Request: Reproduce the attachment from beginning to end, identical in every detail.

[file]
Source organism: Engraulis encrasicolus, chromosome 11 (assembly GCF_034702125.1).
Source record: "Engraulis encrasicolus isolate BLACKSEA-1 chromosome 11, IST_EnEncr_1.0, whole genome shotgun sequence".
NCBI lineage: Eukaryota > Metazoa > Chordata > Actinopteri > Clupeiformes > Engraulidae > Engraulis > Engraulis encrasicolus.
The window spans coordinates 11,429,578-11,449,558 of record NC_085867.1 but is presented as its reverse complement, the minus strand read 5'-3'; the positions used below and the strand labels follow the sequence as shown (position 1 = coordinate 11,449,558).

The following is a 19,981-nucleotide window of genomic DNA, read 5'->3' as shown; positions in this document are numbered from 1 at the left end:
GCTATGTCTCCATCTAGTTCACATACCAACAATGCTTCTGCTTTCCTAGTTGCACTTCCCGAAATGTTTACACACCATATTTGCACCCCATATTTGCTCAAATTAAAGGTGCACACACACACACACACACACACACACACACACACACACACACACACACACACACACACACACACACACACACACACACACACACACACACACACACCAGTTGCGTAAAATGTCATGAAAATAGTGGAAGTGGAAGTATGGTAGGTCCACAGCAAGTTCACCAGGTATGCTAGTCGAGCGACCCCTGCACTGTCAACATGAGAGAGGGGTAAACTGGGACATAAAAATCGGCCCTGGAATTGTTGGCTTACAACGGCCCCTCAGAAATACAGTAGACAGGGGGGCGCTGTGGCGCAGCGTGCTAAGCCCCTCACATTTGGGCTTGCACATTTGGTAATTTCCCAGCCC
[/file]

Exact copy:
Source organism: Engraulis encrasicolus, chromosome 11 (assembly GCF_034702125.1).
Source record: "Engraulis encrasicolus isolate BLACKSEA-1 chromosome 11, IST_EnEncr_1.0, whole genome shotgun sequence".
NCBI lineage: Eukaryota > Metazoa > Chordata > Actinopteri > Clupeiformes > Engraulidae > Engraulis > Engraulis encrasicolus.
The window spans coordinates 11,429,578-11,449,558 of record NC_085867.1 but is presented as its reverse complement, the minus strand read 5'-3'; the positions used below and the strand labels follow the sequence as shown (position 1 = coordinate 11,449,558).

The following is a 19,981-nucleotide window of genomic DNA, read 5'->3' as shown; positions in this document are numbered from 1 at the left end:
GCTATGTCTCCATCTAGTTCACATACCAACAATGCTTCTGCTTTCCTAGTTGCACTTCCCGAAATGTTTACACACCATATTTGCACCCCATATTTGCTCAAATTAAAGGTGCACACACACACACACACACACACACACACACACACACACACACACACACACACACACACACACACACACACACACACACACACACACACACACACACCAGTTGCGTAAAATGTCATGAAAATAGTGGAAGTGGAAGTATGGTAGGTCCACAGCAAGTTCACCAGGTATGCTAGTCGAGCGACCCCTGCACTGTCAACATGAGAGAGGGGTAAACTGGGACATAAAAATCGGCCCTGGAATTGTTGGCTTACAACGGCCCCTCAGAAATACAGTAGACAGGGGGGCGCTGTGGCGCAGCGTGCTAAGCCCCTCACATTTGGGCTTGCACATTTGGTAATTTCCCAGCCC